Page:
You know the drill: everyone shows up to your company event to hear a keynote speaker on...what is the topic again? Then there are some sessions on the same old topics we always cover...at least the venue has great coffee.
If this sounds familiar, and you’ve been tasked with planning the next event, here are five telltale signs that it’s time to reboot the corporate event agenda.
1. There is no clear purpose or desired outcome
If your company throws an annual offsite, conference, or sales meeting out of habit, they may have fallen into the trap of recycling the same old agenda with no clear purpose or goal in mind. Whether it is a lack of advanced planning or poor organization, throwing a corporate event without a clear purpose or takeaway for the participants is not only a waste of company resources, it’s a lost opportunity for company growth.
How to fix it: The very first thing to do when you’ve been given the task of planning a corporate event is to sit down with company stakeholders and find out what their goals and desired outcomes are for the event. If they don’t have a clear answer to the question, “What are we hoping to accomplish with this event?” then you may need to start by backing up a bit and asking them about the top challenges and goals for the company as a whole. Use that information to help suggest a few directions you could consider for the event, and work with them to clarify and refine until you have a clear purpose around which everything else can be planned.
2. No one is paying attention
Think about the last company event. Was everyone looking at their phones, responding to emails, or having side conversations unrelated to the content being shared? It could be that the content was not relevant to attendees, and that the agenda items were not engaging for them.
How to fix it: Once your stakeholder goals are defined, take time to look at ways to make them relevant, practical, and valuable to attendees. Choose agenda items that achieve both stakeholder and attendee goals in fun and engaging ways. If the topics and information are valuable, and the agenda items are fun and engaging, you will be able to capture — and keep — your participants’ attention.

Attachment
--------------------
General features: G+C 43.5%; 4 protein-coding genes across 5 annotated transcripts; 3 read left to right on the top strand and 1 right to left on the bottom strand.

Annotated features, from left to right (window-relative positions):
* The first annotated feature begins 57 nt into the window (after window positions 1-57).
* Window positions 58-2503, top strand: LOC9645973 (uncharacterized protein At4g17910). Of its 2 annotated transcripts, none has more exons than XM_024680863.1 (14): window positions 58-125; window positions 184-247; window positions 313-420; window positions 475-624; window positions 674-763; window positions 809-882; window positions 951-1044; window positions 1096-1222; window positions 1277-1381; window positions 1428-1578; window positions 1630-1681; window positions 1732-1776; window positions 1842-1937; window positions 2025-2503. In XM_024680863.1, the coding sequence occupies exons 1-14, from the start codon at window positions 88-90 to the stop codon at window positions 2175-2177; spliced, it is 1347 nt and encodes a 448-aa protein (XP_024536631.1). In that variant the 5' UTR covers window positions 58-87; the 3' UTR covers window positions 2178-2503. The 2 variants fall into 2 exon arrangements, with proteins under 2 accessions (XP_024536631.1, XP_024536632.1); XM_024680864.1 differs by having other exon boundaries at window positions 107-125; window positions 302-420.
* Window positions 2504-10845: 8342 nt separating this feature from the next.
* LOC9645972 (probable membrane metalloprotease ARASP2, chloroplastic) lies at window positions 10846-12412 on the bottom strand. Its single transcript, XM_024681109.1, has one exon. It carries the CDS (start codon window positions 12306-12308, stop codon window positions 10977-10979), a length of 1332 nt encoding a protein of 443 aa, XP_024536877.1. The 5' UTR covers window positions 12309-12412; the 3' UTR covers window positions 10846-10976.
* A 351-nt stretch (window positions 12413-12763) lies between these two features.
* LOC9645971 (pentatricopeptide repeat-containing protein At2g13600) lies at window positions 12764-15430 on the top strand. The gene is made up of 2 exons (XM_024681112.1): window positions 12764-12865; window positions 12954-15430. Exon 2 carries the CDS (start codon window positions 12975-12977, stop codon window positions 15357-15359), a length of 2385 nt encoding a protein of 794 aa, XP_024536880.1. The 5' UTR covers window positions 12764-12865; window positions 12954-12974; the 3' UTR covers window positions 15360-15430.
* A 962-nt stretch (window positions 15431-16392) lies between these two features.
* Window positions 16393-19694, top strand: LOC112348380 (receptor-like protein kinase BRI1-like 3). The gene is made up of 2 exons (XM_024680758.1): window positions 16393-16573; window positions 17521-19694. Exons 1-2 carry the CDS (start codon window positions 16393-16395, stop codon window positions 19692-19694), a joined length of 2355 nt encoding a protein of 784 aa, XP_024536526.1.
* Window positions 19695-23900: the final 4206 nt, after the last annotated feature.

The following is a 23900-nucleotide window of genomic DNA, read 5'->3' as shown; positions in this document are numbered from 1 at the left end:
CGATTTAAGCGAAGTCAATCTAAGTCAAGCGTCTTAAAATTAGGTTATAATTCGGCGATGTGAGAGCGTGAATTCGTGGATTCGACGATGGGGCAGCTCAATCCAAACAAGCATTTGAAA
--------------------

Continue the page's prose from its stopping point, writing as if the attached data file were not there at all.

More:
3. Discussions are dominated by the same few people
No matter what the topics are, you constantly only hear from the same five people. Sure, their thoughts are valuable, but there could be a goldmine of information in your audience, if only they would speak up.
How to fix it: The key to getting more balance in the discussion is to use a variety of ways to encourage conversation. For example:
- Bring in a skilled facilitator who can engage a wider range of attendees, without discouraging the more enthusiastic participants
- Use technology to gather input during large group discussions - for example, ask the audience a question, but have them answer using an app that sends the feedback directly to the facilitator, who can read out answers from a variety of people
- Break out into smaller groups for discussions and have one member from each group speak on their behalf to the larger audience
- Incorporate experiential activities that enable all attendees to participate in meaningful ways
4. People show up late or leave early
If people are showing up late or leaving early, it is usually a sign that they are not engaged, or don’t feel the content is relevant to them.
How to fix it: Once again, the content must be relevant and valuable to attendees, and delivered in engaging ways. Poll employees and stakeholders in advance to ensure topics are relevant and achieving the outcomes they are hoping for. Then, employ some pre-event strategies to ramp up engagement so people will be excited for the event.
5. People leave feeling tired or frustrated rather than empowered and energized
At the end of the event, people are dragging, disappointed, and giving mediocre or even negative reviews on the followup surveys.
How to fix it: If your event agenda is leaving people drained instead of energized, and frustrated instead of excited, it’s definitely time to reboot that agenda. Fortunately, if you are already working on fixes for the first four problems on this list, this one will just take some tweaks. For example:
- Make sure your sessions don’t go on too long without breaks
- Make sure the day itself isn’t too long — people can only be at their best for a certain amount of time before they are out of energy, no matter how great the activities are
- Consider the time of day — during the after-lunch crash, it makes sense to get people out of their seats and moving around, whereas if you have some information you need to deliver, people may be more able to concentrate first thing in the morning
- Tweak the snacks you are providing — if they are straight sugar — like donuts and cookies — all day long, you set your attendees up to crash, so consider including a variety of options to energize them instead
If you identify with the items on this list, it’s definitely time to reboot that old corporate event agenda. For some great inspiration on how to plan a fresh, exciting agenda that will be a hit with your stakeholders and attendees alike, check out our guide, Choosing a Corporate Event Agenda That Wows.